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MG Midget and Sprite Technical - blown head gasket

I seem to be blowing head gaskets at an alarming rate -see attached photo - both copper and "black"

The engine is a 1275cc block bored to 1301cc (+ 30thou).

There doesn't appear to be a lack of metal between cylinders 2 and 3

The engine doesn't run excessively hot

I do thrash it at least once a week - do i just need to calm down a bit or is there a more technical reason?

(When the HG blows between 2 and 3 there is no mixing of oil and water to give the tell tale signs in the rocker cover. It does however sound like the exhaust is leaking as it blows back through the carbs. Ive also learnt that it can cause the float chambers to overflow on SU's but Im not exactly sure of the theory behind this.)

S G Macfarlane

Have you checked your head and deck for flatness? I wonder if that bit between 2 & 3 isn't being "clamped" firmly enough.

Good luck,

Gryf Ketcherside

Try a 0.8 mm strip of mig wire across the gasket where it blows and , as Gryf the head flat and is the block flat? What head torque are you using?

P Burgess

torqued to 50

looking at it i think the head has been damaged slightly with the surface between 2 and 3 becoming pitted, although i wouldn't know if its enough to cause failure of the HG

ill try one more gasket and see how it goes

Anybody know where i can get the head skimmed and rebuilt in cheshire / merseyside. Its a 12G 1805 head so i would like to have it rebuilt rather than exchanged

Can you explain how / what you do with the mig wire?
S G Macfarlane

You may well have low spots or pitting in places and that needs to be checked.
Otherwise, read the nearby thread "Oil in coolant...". The dark places on both the copper faced and on the metal rings of the Payen are indications that the head was not torqued correctly; this may be the entire problem.

FR Millmore

You cut a short length of wire and put it across the block on the block side of the gasket. Not guaranteed to work but I have seen it used in quite a few race engines and it did not cause any problems. It is a sort of poor mans Wills ring :)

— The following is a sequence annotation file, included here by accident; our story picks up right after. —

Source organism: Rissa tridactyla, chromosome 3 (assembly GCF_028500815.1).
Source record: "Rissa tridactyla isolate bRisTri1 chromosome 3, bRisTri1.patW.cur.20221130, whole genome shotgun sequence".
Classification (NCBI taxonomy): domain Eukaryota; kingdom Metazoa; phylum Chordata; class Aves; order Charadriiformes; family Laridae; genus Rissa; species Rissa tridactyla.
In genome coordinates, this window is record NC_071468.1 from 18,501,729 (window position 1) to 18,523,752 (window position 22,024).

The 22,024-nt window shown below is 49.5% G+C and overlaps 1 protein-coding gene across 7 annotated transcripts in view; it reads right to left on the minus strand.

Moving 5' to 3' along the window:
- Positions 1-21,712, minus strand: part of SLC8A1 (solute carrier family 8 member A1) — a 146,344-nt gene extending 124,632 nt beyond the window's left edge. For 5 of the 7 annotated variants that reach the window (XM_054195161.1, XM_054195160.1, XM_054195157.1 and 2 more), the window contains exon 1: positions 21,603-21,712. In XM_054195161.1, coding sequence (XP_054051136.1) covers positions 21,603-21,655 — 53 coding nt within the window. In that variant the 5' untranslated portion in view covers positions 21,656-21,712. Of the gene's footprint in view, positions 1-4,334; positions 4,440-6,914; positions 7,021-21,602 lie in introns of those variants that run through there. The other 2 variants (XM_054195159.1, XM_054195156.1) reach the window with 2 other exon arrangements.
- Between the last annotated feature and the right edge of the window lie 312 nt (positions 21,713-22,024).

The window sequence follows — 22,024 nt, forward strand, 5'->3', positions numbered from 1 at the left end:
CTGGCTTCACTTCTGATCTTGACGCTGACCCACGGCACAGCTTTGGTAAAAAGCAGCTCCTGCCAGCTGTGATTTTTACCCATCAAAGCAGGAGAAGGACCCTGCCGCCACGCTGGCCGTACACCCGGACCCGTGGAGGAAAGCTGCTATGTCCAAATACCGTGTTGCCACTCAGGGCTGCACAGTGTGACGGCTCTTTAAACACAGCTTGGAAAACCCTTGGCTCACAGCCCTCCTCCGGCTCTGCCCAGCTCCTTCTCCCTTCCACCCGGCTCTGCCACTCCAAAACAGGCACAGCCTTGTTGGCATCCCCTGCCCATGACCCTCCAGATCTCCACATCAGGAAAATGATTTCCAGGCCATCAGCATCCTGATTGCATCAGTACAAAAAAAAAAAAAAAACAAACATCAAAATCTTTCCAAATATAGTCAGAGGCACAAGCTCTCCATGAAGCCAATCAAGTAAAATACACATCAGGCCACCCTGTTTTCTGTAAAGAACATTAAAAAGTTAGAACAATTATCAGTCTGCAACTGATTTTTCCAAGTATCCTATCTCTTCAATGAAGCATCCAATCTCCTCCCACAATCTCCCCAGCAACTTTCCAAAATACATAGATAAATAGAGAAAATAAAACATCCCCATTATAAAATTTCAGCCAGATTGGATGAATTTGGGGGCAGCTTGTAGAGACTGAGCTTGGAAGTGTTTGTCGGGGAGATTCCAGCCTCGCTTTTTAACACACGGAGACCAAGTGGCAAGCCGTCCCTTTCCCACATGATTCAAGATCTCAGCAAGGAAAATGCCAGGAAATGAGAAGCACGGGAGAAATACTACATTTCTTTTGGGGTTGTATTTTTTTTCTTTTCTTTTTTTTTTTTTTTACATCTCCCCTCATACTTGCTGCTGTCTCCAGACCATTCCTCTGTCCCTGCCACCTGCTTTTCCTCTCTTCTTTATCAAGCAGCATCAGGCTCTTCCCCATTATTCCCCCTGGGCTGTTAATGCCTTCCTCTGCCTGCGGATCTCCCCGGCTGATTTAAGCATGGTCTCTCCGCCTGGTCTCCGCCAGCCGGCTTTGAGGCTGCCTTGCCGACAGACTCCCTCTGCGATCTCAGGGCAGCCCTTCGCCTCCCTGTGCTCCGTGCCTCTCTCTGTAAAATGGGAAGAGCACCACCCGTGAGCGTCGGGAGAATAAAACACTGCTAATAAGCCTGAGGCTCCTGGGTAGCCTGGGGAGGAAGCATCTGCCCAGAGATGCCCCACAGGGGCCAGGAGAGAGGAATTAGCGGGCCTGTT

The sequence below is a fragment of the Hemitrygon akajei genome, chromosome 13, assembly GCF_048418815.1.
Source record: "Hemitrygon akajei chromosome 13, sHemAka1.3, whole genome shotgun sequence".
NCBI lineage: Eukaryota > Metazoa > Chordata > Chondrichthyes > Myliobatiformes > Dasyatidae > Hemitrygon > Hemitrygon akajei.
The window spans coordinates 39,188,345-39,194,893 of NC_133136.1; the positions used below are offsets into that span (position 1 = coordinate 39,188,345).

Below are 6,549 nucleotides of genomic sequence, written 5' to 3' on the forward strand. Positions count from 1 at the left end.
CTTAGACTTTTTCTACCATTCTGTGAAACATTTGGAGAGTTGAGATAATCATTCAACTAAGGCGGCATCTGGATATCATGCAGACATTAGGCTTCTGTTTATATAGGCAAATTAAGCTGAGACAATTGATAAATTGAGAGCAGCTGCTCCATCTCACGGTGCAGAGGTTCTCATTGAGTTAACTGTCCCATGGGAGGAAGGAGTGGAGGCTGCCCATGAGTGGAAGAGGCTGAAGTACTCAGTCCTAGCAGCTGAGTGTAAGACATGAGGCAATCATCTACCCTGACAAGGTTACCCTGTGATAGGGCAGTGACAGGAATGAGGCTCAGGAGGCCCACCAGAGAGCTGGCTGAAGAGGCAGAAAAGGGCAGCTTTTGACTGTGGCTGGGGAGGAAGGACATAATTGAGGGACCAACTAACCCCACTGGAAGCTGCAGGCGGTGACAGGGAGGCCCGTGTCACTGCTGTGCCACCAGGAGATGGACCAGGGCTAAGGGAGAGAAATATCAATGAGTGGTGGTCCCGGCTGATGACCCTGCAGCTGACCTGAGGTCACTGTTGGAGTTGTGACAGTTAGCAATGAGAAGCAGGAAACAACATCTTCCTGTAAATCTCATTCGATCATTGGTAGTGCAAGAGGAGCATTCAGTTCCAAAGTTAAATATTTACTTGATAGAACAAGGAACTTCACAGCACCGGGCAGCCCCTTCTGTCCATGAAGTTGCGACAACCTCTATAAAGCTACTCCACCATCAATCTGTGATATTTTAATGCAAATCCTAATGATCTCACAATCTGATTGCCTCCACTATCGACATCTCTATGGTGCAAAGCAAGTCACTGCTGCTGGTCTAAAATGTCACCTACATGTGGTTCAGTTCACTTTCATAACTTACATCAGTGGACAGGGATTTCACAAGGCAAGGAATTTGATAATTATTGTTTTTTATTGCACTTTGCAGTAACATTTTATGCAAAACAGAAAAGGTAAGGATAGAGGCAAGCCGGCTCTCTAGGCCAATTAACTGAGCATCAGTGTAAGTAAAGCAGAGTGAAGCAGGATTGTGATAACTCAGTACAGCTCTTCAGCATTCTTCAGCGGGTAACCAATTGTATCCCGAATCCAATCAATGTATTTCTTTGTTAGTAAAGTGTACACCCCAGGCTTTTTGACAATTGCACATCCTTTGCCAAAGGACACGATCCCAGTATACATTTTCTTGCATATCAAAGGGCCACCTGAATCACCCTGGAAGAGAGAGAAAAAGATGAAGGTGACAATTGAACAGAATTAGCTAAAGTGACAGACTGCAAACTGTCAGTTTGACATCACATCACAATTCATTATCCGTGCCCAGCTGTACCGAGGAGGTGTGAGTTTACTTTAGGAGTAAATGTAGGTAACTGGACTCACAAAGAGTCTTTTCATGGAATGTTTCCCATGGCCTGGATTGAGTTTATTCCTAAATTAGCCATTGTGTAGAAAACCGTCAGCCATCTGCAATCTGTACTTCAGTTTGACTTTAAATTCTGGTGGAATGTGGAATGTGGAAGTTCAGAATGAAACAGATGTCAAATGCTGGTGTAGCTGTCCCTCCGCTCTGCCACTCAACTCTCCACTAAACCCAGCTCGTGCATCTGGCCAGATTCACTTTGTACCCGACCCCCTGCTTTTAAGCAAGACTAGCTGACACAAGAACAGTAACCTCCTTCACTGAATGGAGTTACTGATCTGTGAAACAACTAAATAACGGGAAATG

There is no substitute for a flat block and head though!!!!

P Burgess

Yes, if it has blown twice in quick succession there is a problem that needs to be addressed rather than put it back together in hope.

This isn't a problem caused by overheating, it happened on my 1380 when the engine builder got the compression ratio wrong.

So, what's happened?

Have you recently rebuilt the engine? Have you checked the CR? Did you check the head for flatness? And the block?

I would try and obtain another head to start with, purely as a control, and get it checked before fitting it, then run the engine. I know you want to keep the old head but that's not always possible. Try a standard one, I had that on my 1301 and it went tolerably well. Really these small bore engines should be bullet proof.

Perhaps use a bit higher torque but not too much!
Max max-at-midgetmax-dot-com

50 what?

Should be 68Nm done in the correct order.
Onno Könemann

Keep the 12G1805 head, it's the best! ;P
Alex G Matla

50lb ft - but you knew that already, didn't you?

I'll try it one more time, using as much of the good advice as I can handle in a single sitting - if it doesn't hold then I'll get it skimmed (I've already said the head looks a bit pitted between 2 and 3).

I'm quite adept at changing HG's now so I'll take the risk on another, if i get to use the car for the last couple of weekends this summer then it will be worth it!

S G Macfarlane

get it skimmed first!
there should be no pitting.

And no I did not have a clue about what type of torque rating you ment.
Here in europe we have the metric system so it is hard enough to remember all the bolt/nut sizes ;P
Onno Könemann

just rushing out but don't some go to 42 lbs
Nigel At

depends on the lube used
Onno Könemann

Two blown head gaskets is quick succession and you are adept at changing head gaskets suggests to me that the two surfaces are not flat. Check the block between 2 and 3 and get the head skimmed to remove the pits. Or wait for three blown head gaskets in quick succession.
Assuming the block between two and three is ok a skim should sort it out.
Fix the problem once or continually fix the symptoms.
Good luck.
Dave Brown

I like Peters idea of the mig wire,,,,id heard that before, but had forgotten it

On a somewhat related note,,,,,ive got a small hg leak in my truck agian at the oil side....oil in the coolent